Thursday, 8 March 2012


A good old Czech meal, as it turns out. One of my all time favourites, too.

The cookbook is not exactly a 1930s cookbook. It's a 1991 reprint of a 1928 edition of a 1905 cookbook. But the number of reprints in itself suggests how popular it was, and I'm pretty sure many 1930s cooks used it - it was actually even translated into German, as this ad in one of the 1930s magazines I borrowed from my aunt proves!

(This magazine actually seems to have been published in Czechoslovakia - in Reichenberg, which was the German name for the North Bohemian town Liberec. 1920s-30s Czechoslovakia was a multicultural country.)

In Czech, the cookbook is called Úsporná kuchařka: Zlatá kniha malé domácnosti ("Frugal Cookbook: The Golden Book of a Small Household") and it was written by Anuše Kejřová. It includes lots of tips, not just recipes; some of the tips are not of use for me anymore (I don't cook on an oven and do not have to be bothered with stoking it; neither does all of the storing advice apply to a modern household with a fridge and freezer). But some others sound very interesting, like the advice to use plum bones instead of almonds in some recipes...

And there are lots and lots of very interesting recipes; I was tempted by many of the desserts and soups and... but decided to go with an old favourite instead. Because it's so typically Czech! And also very true to the cookbook's promise of being frugal. It does not look very appetizing (my photo is also partly to blame), but trust me, it's delicious.

OK, so here's the recipe according to Anuše Kejřová - it's not quite a direct translation, mind you, but as close as I could come and make it understandable; my additions/comments are highlighted in blue. It should be for 4 or 5 people, like all of the recipes in the book.

Peel potatoes - about 1 kg - cut in half and boil in a pot (2,5 l pot, but it should not be full). Put into boiling water, salted with a tablespoon of salt. Before they cook fully (but they should not be raw), pour away some of the water (keep it for now). Add "a saucer" (I'd eyeball it) of white flour (fine wheat flour?), mix a bit with the other side of a wooden spoon so that the flour gets between the potatoes. Keep on (very) low heat for about 15 minutes. If it's too thick, add some of the remaining water, and blend with a wooden spoon into a fine mash (eventually you can use a potato masher if you have something like that, but the wooden spoon works just fine). (The remaining water can be used in a soup or for making a stock.) If the mash is too thin, it sticks to your teeth and is not very tasty. When you have blended it well, cut it out with a tablespoon doused in melted fat (butter, lard - I like it with lard; you can sort of see what is meant by "cutting it out" on the photo) and put into a bowl. Top with shredded quark (the hard kind; this might be too culturally specific for you English-speaking readers, though) and grease with butter. You can also top it with ground poppy seeds with sugar and grease with lard. (My favourite option) If there are some left, you can fry them and eat as a savoury variant, use as a side dish with meat or a stew.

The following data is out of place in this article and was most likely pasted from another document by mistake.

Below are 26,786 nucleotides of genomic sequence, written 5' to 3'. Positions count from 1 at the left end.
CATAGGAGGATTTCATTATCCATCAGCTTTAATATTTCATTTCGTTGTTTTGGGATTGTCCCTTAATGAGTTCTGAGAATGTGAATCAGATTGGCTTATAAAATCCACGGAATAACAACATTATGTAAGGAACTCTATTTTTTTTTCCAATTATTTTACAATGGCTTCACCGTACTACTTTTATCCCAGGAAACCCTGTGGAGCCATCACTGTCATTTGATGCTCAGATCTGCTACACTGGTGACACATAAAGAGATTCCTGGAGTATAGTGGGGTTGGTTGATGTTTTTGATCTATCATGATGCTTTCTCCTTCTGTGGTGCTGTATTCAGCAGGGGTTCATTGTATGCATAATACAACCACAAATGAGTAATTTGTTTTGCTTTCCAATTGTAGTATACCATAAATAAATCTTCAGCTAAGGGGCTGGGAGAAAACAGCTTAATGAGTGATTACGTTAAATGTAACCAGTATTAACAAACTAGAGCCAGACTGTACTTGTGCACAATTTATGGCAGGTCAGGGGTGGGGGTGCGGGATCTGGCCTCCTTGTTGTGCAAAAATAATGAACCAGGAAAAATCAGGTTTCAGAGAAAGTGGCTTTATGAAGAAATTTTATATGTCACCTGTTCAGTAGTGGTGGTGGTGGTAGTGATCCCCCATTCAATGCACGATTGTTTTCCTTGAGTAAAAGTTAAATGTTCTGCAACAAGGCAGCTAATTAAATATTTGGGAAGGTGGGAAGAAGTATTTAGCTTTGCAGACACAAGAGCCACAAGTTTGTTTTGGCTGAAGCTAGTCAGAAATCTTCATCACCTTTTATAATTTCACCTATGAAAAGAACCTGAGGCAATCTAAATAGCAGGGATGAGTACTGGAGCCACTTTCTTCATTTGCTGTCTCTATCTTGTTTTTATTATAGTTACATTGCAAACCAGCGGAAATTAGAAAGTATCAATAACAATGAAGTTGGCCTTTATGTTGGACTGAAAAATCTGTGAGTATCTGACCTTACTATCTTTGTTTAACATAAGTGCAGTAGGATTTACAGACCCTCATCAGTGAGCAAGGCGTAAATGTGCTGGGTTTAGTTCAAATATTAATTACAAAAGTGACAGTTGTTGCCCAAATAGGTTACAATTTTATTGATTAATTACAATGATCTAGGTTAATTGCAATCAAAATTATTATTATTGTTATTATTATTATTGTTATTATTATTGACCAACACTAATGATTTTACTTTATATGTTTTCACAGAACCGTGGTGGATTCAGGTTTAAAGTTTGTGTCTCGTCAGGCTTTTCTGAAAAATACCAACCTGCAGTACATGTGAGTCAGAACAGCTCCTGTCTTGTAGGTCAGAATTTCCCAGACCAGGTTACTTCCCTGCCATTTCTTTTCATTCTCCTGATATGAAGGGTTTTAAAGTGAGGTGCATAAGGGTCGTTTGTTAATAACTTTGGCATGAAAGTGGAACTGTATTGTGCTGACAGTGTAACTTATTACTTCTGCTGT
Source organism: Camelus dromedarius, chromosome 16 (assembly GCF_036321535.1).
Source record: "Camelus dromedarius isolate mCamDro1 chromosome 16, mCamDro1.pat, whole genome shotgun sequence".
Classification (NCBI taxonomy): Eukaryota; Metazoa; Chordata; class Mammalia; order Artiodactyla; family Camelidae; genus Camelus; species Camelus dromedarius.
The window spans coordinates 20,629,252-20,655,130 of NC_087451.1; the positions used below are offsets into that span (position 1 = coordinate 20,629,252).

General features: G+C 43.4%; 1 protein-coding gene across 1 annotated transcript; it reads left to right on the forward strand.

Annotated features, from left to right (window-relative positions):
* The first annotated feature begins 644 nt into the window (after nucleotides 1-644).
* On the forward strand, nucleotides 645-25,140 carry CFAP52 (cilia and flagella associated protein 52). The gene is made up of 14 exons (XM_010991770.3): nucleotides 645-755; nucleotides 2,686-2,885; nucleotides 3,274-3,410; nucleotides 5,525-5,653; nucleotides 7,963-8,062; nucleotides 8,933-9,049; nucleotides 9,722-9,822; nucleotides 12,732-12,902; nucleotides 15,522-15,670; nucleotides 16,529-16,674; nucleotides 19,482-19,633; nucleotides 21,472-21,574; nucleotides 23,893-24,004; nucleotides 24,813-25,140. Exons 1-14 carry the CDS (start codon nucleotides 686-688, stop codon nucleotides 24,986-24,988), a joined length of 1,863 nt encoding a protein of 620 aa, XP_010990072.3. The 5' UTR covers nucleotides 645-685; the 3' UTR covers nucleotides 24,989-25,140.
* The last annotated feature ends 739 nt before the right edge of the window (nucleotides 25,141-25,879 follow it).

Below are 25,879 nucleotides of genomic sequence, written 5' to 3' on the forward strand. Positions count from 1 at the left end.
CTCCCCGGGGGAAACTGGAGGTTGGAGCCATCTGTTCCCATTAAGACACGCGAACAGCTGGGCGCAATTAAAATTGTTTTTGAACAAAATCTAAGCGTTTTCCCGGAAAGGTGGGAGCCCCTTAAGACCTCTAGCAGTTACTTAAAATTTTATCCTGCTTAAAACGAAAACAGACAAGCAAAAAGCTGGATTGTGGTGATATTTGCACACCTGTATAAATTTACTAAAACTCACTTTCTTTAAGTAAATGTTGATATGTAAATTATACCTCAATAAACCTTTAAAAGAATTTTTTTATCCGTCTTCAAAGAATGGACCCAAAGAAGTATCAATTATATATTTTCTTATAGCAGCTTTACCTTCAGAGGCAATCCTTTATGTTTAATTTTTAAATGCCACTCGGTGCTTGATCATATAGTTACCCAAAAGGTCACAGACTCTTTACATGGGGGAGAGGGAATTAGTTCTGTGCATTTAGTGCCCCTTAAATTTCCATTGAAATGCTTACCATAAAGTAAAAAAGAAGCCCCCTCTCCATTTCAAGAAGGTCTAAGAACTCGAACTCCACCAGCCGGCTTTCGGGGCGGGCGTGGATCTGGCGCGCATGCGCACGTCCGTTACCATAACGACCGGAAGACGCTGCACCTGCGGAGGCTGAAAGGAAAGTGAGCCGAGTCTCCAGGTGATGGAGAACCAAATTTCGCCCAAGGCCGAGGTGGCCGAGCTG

So those are the traditional variants. I think no one can blame you if you grease it with butter and top with poppy, or do something completely different with it. :-) Just don't leave out the grease when cutting it out: that's what keeps it from sticking to the spoon! The savoury variant is very tasty, too - just fry it and top with salt, nom.
Oh, and if you do the poppy variant, pair it with a good mug of milk! :-)


  1. the shredded quark sounds fascinating... ?

    1. There are two kinds of quark, a soft kind and a hard kind, which looks somewhat like feta cheese - it used to be much more widespread than it is now, though; nowadays you usually get the soft, smeary kind in shops.
      (Wait, scratch it. Three kinds. The soft kind comes packed two ways, wrapped similarly to butter and in plastic cups. The kind in plastic cups is even more smeary. Also, all kinds are further differentiated by the percentage of fat. Low-fat quark is lousy, IMHO.)
      I guess some not salty kind of white cheese could work, too. Shred finely on a shredder/grater/whatever you call the thing.
      People do that to pasta (originally noodles) here as well - both the quark and the ground poppy seeds. It's a sweet dish then. Yes, we sometimes eat pasta as a sweet dish.

  2. I love this post! I always love when you mention quark. :) It's a science term here.

    Thanks for sharing the recipe.

    1. And I keep forgetting just how much culturally specific it is... :D